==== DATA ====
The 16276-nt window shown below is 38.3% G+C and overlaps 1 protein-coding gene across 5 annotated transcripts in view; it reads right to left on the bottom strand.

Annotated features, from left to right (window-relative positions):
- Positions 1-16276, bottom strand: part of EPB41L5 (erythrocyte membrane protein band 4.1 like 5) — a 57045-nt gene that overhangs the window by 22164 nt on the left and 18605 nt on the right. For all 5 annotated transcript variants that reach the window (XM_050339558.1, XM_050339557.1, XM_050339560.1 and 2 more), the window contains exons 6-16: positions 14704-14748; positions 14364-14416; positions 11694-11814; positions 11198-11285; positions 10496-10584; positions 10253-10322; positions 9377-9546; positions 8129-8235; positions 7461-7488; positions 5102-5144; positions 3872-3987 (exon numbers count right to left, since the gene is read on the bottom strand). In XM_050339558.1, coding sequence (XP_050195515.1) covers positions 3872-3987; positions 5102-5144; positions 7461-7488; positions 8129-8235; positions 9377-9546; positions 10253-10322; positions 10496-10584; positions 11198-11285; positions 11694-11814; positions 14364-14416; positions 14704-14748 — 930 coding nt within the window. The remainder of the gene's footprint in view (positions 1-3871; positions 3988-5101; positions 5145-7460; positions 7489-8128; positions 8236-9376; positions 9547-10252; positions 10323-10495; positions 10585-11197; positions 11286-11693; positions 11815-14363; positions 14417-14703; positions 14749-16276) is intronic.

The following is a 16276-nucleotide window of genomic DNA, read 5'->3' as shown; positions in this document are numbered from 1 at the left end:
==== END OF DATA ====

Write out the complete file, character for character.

The 16276-nt window shown below is 38.3% G+C and overlaps 1 protein-coding gene across 5 annotated transcripts in view; it reads right to left on the bottom strand.

Annotated features, from left to right (window-relative positions):
- Positions 1-16276, bottom strand: part of EPB41L5 (erythrocyte membrane protein band 4.1 like 5) — a 57045-nt gene that overhangs the window by 22164 nt on the left and 18605 nt on the right. For all 5 annotated transcript variants that reach the window (XM_050339558.1, XM_050339557.1, XM_050339560.1 and 2 more), the window contains exons 6-16: positions 14704-14748; positions 14364-14416; positions 11694-11814; positions 11198-11285; positions 10496-10584; positions 10253-10322; positions 9377-9546; positions 8129-8235; positions 7461-7488; positions 5102-5144; positions 3872-3987 (exon numbers count right to left, since the gene is read on the bottom strand). In XM_050339558.1, coding sequence (XP_050195515.1) covers positions 3872-3987; positions 5102-5144; positions 7461-7488; positions 8129-8235; positions 9377-9546; positions 10253-10322; positions 10496-10584; positions 11198-11285; positions 11694-11814; positions 14364-14416; positions 14704-14748 — 930 coding nt within the window. The remainder of the gene's footprint in view (positions 1-3871; positions 3988-5101; positions 5145-7460; positions 7489-8128; positions 8236-9376; positions 9547-10252; positions 10323-10495; positions 10585-11197; positions 11286-11693; positions 11815-14363; positions 14417-14703; positions 14749-16276) is intronic.

The following is a 16276-nucleotide window of genomic DNA, read 5'->3' as shown; positions in this document are numbered from 1 at the left end: